• Elegant elegy - A review of Sólstafir's "Berdreyminn"

    Sólstafir - Berdreyminn (2017)

    A band with a charismatic sound like Sólstafir can only evolve if it finds the right balance between typical trademarks and a few new soundscapes. That's precisely what happens here. 

    After the elegiac and lethargic Ótta with its sinister soundscapes and a prominent use of banjo sounds, Berdreyminn tries out a couple of new elements. The overall atmosphere of the record is slightly more uplifting. The calmer songs have a beautiful ethereal touch while the few mid-tempo tracks that open and close the record are much more vivid than anything on the predecessor. The banjo has disappeared and instead we get a decent and minimal use of elegant piano sounds, enchanting string sections and shy choirs in a few select moments. The low bass guitar sound is more present in the mid-tempo tracks than it was on the predecessor. On the other side, the guitar play sounds more reduced than ever in the calmer tracks. The drum play is also minimalistic and less present than before.

    Despite these welcome shifts and changes, Berdreyminn is still a typical Sólstafir release. We get the band's melancholic and mysterious atmosphere from start to finish, the overlong song structures that take a few spins to unfold their magic, the slightly distorted, minimalist and slow guitar riffs and the charismatic mournful vocals that are performed with genuine passion.

    As standout tracks, I would cite the opener "Silfur-Refur" that kicks the album off with a bang after a short introduction as soon as dirty guitar riffs, numbing organ sounds and vivid bass lines take the lead, the melodic and mysterious "Hula" with its haunting choirs and comforting orchestral passages as well as the playful "Ambátt" that has a few progressive changes of pace and structure which makes it the most creative tune on a very strong record.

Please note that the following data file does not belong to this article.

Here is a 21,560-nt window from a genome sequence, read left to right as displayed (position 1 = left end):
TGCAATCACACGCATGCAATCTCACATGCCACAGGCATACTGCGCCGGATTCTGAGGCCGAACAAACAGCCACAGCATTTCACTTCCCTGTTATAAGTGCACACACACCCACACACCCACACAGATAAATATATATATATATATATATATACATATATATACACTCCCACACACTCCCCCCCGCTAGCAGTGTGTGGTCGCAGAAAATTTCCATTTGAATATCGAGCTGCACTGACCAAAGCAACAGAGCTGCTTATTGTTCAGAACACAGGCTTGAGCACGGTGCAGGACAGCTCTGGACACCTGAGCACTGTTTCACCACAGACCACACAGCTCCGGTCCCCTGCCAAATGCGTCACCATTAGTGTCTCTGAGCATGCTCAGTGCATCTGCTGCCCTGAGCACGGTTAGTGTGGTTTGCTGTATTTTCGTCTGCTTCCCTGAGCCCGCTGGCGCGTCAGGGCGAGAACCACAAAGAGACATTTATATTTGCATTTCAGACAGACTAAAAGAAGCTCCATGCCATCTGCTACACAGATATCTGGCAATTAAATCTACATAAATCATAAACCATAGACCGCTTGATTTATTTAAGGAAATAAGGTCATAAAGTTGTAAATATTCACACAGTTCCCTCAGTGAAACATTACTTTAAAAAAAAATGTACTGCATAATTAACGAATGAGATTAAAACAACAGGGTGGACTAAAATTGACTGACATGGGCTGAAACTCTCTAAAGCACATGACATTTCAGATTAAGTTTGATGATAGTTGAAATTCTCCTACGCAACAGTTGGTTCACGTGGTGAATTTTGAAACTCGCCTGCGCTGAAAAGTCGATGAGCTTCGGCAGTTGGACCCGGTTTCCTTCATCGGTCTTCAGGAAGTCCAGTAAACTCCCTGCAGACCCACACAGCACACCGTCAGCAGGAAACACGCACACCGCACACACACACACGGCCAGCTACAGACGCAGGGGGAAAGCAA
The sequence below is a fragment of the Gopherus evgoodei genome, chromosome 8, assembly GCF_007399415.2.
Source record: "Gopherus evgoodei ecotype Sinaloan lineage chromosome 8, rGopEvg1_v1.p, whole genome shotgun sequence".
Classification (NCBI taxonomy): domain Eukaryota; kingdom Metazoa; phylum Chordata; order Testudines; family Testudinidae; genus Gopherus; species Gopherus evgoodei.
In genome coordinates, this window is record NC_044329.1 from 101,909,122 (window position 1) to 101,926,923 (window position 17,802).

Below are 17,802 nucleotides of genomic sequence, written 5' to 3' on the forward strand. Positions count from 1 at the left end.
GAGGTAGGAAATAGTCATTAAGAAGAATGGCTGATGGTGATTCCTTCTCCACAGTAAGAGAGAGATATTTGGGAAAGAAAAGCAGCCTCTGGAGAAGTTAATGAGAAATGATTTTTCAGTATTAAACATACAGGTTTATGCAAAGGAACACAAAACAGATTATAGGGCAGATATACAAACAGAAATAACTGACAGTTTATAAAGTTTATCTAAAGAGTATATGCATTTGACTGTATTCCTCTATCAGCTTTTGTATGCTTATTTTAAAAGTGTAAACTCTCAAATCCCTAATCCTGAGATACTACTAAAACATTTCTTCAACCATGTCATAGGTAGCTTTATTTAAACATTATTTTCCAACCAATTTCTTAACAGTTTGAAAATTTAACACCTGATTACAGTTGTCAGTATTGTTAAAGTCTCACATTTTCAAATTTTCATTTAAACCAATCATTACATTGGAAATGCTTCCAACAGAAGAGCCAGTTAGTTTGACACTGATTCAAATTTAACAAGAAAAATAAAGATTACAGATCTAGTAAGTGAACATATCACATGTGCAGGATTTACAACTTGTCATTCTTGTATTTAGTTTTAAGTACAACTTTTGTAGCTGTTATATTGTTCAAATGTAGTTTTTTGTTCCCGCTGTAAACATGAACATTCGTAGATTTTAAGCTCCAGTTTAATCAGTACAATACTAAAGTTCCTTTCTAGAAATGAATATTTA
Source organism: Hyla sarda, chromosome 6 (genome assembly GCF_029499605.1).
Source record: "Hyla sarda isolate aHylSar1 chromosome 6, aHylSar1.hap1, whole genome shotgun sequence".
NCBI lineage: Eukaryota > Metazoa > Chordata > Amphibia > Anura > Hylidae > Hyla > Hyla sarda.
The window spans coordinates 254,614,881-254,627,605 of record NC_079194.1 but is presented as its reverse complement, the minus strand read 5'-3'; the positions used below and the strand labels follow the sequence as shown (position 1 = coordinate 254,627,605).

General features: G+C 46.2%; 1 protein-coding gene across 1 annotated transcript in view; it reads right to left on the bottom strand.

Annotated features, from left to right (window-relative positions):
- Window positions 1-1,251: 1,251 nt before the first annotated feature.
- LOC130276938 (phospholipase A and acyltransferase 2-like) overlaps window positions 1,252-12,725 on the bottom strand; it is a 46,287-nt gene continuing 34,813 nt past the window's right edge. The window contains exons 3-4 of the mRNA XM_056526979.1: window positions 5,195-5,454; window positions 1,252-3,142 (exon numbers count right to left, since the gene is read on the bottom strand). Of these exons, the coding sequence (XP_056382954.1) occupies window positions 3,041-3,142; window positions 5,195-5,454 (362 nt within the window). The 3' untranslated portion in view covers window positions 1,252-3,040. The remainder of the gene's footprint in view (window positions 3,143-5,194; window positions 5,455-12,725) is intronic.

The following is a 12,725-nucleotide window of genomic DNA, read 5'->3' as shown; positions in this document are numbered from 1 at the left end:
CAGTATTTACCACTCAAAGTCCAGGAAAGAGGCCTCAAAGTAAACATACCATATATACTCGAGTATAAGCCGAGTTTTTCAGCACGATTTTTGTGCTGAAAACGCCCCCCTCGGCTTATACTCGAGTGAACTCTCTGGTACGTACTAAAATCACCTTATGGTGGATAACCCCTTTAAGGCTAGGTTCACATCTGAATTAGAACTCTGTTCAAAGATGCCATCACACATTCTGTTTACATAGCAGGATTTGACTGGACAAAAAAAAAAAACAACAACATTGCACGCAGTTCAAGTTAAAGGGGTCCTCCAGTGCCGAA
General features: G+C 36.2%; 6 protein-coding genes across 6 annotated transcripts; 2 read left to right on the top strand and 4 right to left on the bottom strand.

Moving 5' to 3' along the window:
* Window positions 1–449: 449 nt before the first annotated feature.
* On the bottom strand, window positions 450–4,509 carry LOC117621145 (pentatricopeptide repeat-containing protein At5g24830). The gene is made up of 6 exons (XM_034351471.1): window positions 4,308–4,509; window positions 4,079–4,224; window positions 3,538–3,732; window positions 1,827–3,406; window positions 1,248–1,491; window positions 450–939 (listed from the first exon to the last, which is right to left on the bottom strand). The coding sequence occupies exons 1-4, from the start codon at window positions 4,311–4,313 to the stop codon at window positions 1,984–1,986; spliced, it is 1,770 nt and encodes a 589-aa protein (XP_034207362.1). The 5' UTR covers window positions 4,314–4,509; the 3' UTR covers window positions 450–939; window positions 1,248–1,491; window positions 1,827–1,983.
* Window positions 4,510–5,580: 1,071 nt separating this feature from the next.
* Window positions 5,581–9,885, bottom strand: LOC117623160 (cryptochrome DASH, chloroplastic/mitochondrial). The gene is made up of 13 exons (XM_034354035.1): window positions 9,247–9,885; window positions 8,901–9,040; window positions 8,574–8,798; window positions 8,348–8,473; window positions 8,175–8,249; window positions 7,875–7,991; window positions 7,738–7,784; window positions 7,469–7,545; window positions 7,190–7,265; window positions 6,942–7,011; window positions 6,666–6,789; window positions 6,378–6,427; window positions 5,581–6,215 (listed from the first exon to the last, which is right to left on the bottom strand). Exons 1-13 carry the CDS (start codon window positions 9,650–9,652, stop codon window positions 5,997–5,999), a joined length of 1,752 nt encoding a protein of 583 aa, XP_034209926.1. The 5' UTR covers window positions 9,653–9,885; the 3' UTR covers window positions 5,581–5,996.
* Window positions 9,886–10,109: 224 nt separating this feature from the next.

Some people might have had concerns about this record after the band's ugly split with founding member and drummer Guðmundur Óli Pálmason but this change didn't have any negative impacts on this record. Sólstafir sounds as convincing, inspired and unique as it did before the split.

    In the end, Sólstafir successfully managed to innovate on this release without changing its unique identity. Berdreyminn is quite different from Ótta but has the same high quality. If I had to choose between the two, I would even say that I like the new record slightly better. This album is definitely one of the highlights of the year already. Fans of the band, occasional listeners and potential new fans who like atmospheric post-rock, Northern folk sounds and progressive doom metal should give this release a chance. I recommend purchasing the box set with two strong additional tracks and other gimmicks or the limited Japanese edition without the bonus tracks but with an additional live DVD that perfectly captures the spirit of the Icelandic quartet.

    Final rating: 92%

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